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Internal Door Care

Storing your internal doors

Before you fit your doors, you need to make sure you store your doors flat, fully supported off the floor with at least three full-width bearers of the same dimension.  Avoid anywhere that might be too humid or too dry and store in a well-ventilated area with their protective packaging intact.
 

Before fitting your internal doors

You need to make sure that your door is fully sealed before you hang it. Many of our doors come fully finished, however, if you’ve purchased an unfinished or primed door you will need to finish the door with your chosen paint or varnish.

Make sure that you sand all surfaces to remove any nibs or finger marks both before painting/varnishing and then again between coats.

There are numerous wood finishes/sealants on the market and we would advise investing in a quality solvent based finish that reflects the high quality of the door and has real sealing properties.  You’ll need to avoid any water-based finishes and also Danish oil which is not suitable as a finish on any of our products.

And of course, don’t miss any part of the door out in your finishing regime – check all the edges and any cut-outs to make sure they are all covered, even if you’re not going to physically see them when the door is hung.

Fitting your internal doors

If you’re able to, always use a professional wooden door fitter. This will ensure that all of your doors are fitted to an excellent standard by a qualified professional.

If you’re fitting the doors yourself, please refer to our installing internal doors guide but take note of the following before you begin:

Don’t fit a door into any area that has been recently plastered or screeded. Because there will be moisture present in such areas it can lead to a door swelling, twisting or bowing.  Fitting your doors too soon will leave them vulnerable to the elements and may drastically affect the operation and look of your doors.

Maintaining your wooden doors

As with any other aspect of a home, you’ll need to keep an eye on your doors for wear and tear. Making sure the finish of your doors is not worn or doesn’t need a refresh in places is vital to ensure the ongoing life of your door. Reapplying paints or varnishes can make a real difference to the life and look of your doors. Often sealants will come with suggested time periods within which it should be refreshed, so take a look before you discard your varnishes, sealants, or paints to make sure you know when to diarise a touch-up or two.

For more information, please download our Essential Door Care & Maintenance Advice

The British Woodworking Federation factsheet Care of Timber Doors also offers good practice guidelines.

How to Maintain Your Internal Doors

As with any other aspect of a home, you’ll need to keep an eye on your doors for wear and tear. Making sure the finish of your doors is not worn or doesn’t need a refresh in places is vital to ensure the ongoing life of your door. Reapplying paints or varnishes can make a real difference to the life and look of your doors. Often sealants will come with suggested time periods within which it should be refreshed, so take a look before you discard your varnishes, sealants, or paints to make sure you know when to diarise a touch-up or two.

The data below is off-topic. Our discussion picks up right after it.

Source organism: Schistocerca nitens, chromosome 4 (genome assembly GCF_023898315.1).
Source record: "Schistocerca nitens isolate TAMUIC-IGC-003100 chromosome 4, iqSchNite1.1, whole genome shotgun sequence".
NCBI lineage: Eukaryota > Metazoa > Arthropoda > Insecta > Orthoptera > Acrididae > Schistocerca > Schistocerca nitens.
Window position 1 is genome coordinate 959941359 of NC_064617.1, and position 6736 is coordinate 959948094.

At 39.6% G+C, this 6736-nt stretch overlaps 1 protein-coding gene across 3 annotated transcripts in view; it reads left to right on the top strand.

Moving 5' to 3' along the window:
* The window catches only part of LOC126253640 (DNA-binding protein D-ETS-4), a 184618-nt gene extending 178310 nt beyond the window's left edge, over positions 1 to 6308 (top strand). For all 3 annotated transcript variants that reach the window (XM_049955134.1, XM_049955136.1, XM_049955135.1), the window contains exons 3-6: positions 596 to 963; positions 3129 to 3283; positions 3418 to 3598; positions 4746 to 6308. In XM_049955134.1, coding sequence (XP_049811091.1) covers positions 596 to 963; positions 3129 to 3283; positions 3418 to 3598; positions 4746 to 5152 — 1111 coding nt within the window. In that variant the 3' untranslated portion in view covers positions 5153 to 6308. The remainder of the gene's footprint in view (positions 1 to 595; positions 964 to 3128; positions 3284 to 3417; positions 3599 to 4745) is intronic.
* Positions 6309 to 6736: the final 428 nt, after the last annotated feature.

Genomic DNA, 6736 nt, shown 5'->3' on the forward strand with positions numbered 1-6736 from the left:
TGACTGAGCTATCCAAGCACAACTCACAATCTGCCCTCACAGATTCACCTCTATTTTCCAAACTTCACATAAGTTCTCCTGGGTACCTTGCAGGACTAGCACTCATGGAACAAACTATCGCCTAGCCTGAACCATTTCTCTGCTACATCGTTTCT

To ensure the longevity of your internal doors we’ve created a step by step maintenance guide:

Step 1: Clean

Doors will always benefit from an occasional dust or wipe with a damp cloth. However, what you use to clean your internal door will depend on the material and finish of your door.

Always check the specification of your individual doors before cleaning. It is usually advised not to use anything stronger than mild soapy water.

Note: Do not scrub, excessively rub, soak, or use anything sharp or scratchy to clean your doors as this will remove the treatment layer and damage the material underneath.

Step 2: Re-apply treatment

If your door was supplied unfinished and you had to treat it yourself, it’s always a good idea to give it a refresh every few years.

Note: it is good practice to give the doors a light sanding and then a wipe over before applying the treatment. This removes the old varnish/paint and helps the new coat adhere better.

Step 3: Check door hardware

Once you’ve cleaned and treated your door, it’s time to check the door hardware. These are the moving parts such as rollers, latches, hinges and door handles. They can start to not work as well if they’re not maintained properly. Therefore, they need to be oiled with a light purpose oil to keep them moving smoothly.

Step 4: Check glazing panels

It’s important that if you have glazed internal doors, to check the glass for any cracks that might make the door unsafe.

If you identify any cracks, this will need to be strengthened or replaced as soon as possible. If the glass is insulated, you’ll also need to check for any condensation between the glass panels. If you see any condensation this could mean there’s a problem with the seals on the door.


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